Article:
fiddling to get it to work, but this isn't an easy problem to solve
properly.

--
Matt Wheeler
<email address hidden>

Reuben Thomas (rrt) wrote :

On 14 April 2011 02:46, Matt Wheeler <email address hidden> wrote:
> On 13 April 2011 16:46, Reuben Thomas <email address hidden> wrote:
>> Natty's mpd is still not configured to use pulseaudio by default, which
>> seems silly given that PulseAudio has been the default sound system for
>> several releases now...
>
> As far as I'm aware nothing I said in my previous comments has changed
> yet, either in pulseaudio or in mpd, so I still don't think it makes
> sense to configure MPD for PA by default.

There's no conflict here. I'm using a per-user mpd, and there's
nothing to stop the system configuration in /etc/mpd.conf contain an
uncommented audio_output stanza to use ALSA or whatever. If mpd is
built to default to PulseAudio, then per-user configurations don't
have to know this, and the system configuration can still default to
ALSA (or whatever), with a note explaining why.

--
http://rrt.sc3d.org

Javier Sánchez (javiersm) wrote :

Confirmed for Ubuntu 11.04 x86_64. In my case I need to add both alsa and pulseaudio outputs for making it work.

In addition, I can confirm #5 comment regarding mpd exclusively appropriates the audio device.

Matt Wheeler (funkyhat) wrote :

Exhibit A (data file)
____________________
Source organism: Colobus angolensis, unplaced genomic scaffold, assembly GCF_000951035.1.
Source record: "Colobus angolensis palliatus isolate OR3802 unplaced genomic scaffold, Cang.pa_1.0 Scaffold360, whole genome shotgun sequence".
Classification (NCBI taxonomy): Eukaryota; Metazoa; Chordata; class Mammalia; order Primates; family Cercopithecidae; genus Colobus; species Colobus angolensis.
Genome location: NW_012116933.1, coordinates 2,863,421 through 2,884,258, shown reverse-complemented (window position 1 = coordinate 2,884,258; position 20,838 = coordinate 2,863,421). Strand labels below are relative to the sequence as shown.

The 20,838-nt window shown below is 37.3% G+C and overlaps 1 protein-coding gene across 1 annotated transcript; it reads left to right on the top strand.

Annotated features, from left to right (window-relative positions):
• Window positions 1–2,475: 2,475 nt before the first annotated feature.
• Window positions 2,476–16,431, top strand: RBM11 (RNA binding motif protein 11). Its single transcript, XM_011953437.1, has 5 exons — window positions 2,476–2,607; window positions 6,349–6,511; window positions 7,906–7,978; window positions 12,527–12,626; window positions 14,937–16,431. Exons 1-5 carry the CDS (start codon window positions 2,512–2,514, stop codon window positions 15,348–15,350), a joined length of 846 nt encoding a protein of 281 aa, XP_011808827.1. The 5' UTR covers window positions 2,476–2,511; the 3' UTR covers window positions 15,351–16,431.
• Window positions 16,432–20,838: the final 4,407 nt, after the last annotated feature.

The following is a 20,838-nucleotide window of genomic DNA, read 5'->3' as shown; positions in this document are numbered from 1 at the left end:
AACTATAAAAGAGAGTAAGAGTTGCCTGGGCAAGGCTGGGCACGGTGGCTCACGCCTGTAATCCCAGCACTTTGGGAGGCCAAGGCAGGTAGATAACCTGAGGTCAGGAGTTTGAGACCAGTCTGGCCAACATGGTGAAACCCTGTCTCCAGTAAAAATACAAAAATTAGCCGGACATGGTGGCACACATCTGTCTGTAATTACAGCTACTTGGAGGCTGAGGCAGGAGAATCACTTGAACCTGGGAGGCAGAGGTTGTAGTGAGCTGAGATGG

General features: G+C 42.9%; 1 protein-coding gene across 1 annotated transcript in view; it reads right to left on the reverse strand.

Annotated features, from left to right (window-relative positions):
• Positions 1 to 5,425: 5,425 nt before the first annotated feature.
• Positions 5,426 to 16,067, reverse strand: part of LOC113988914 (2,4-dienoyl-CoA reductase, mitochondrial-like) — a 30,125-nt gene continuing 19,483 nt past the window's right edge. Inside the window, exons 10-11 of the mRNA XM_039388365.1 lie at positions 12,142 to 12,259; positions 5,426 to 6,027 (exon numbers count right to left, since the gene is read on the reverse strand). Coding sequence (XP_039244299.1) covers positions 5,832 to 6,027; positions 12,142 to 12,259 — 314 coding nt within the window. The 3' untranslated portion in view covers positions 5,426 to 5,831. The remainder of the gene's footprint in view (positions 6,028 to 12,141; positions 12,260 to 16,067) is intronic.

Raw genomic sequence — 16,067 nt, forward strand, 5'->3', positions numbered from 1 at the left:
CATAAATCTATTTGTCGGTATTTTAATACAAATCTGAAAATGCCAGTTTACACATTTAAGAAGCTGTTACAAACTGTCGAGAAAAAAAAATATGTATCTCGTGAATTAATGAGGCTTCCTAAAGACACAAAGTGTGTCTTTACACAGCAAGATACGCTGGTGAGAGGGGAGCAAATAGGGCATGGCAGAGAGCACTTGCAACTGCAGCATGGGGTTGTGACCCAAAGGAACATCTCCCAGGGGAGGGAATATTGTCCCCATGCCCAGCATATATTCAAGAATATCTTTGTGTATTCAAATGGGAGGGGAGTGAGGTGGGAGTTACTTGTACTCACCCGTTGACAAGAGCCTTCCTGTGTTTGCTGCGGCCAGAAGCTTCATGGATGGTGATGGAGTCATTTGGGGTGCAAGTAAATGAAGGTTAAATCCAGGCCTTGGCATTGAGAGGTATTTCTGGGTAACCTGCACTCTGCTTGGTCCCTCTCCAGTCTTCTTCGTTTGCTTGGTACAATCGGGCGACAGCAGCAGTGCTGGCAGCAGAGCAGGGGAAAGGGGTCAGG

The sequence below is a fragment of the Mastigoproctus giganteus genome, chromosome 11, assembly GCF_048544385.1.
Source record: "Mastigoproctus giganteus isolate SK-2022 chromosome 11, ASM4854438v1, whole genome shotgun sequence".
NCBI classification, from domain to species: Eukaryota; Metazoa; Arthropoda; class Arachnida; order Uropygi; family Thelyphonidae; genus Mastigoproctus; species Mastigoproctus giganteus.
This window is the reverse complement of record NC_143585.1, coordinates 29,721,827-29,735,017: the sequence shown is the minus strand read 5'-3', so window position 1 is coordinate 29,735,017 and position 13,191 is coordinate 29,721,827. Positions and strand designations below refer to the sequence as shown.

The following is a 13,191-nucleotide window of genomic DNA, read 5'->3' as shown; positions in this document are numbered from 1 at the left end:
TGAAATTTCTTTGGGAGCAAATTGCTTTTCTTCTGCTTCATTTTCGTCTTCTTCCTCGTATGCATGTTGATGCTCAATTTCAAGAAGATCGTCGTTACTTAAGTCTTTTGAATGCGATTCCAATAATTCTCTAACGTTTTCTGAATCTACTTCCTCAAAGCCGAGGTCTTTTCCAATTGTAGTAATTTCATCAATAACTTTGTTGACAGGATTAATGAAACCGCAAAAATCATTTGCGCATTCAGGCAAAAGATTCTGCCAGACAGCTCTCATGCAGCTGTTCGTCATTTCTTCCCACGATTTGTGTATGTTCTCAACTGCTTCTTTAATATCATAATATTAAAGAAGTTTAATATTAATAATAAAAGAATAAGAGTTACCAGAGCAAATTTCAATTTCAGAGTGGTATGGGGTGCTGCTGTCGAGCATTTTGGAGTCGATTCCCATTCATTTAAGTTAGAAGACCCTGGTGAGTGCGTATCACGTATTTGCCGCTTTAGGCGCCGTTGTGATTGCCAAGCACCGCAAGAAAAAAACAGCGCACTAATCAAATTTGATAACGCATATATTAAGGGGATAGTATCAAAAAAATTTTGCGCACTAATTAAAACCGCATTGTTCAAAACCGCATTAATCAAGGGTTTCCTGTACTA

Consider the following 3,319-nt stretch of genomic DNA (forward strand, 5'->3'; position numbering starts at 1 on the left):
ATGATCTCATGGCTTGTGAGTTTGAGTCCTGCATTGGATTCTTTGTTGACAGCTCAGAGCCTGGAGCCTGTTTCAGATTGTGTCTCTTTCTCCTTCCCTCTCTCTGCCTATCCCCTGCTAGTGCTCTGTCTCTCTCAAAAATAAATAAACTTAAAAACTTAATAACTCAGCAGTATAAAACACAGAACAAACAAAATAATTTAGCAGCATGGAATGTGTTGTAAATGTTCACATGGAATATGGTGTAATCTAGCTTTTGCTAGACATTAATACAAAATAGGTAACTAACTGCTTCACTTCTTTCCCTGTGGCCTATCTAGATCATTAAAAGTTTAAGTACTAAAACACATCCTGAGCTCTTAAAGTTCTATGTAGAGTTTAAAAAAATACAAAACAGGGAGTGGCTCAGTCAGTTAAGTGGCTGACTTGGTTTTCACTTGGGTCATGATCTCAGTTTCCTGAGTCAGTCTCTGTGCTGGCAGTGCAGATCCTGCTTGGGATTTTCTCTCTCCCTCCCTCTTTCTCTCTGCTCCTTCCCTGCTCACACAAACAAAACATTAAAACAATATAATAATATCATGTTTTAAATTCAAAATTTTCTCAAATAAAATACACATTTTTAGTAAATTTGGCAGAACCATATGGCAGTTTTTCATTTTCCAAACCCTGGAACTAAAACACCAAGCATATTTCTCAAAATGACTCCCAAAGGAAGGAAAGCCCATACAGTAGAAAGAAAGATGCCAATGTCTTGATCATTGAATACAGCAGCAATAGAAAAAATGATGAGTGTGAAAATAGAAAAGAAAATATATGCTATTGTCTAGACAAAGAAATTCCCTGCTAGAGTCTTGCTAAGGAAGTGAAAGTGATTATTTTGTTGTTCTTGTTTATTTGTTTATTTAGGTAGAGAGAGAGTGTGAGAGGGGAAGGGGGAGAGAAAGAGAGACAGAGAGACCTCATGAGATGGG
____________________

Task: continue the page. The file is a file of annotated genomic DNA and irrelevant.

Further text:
On 14 April 2011 12:15, Reuben Thomas <email address hidden> wrote:
> There's no conflict here. I'm using a per-user mpd, and there's
> nothing to stop the system configuration in /etc/mpd.conf contain an
> uncommented audio_output stanza to use ALSA or whatever. If mpd is
> built to default to PulseAudio, then per-user configurations don't
> have to know this, and the system configuration can still default to
> ALSA (or whatever), with a note explaining why.

I don't believe that mpd has such "build default" settings (and I
don't really see a pressing need for it to start having them).

Potentially what you want could be achieved by setting
MPDCONF=/etc/mpd.conf-system or some such (see /etc/default/mpd), and
using /etc/mpd.conf for normal user instances of mpd, but this assumes
that every user wants exactly the same configuration for their
individual mpd.

Perhaps issues with pulseaudio should be documented better in
mpd.conf's comments, or an alternative example .mpdconf could be
provided with the package, and mentioned in README.Debian?

--
Matt Wheeler
<email address hidden>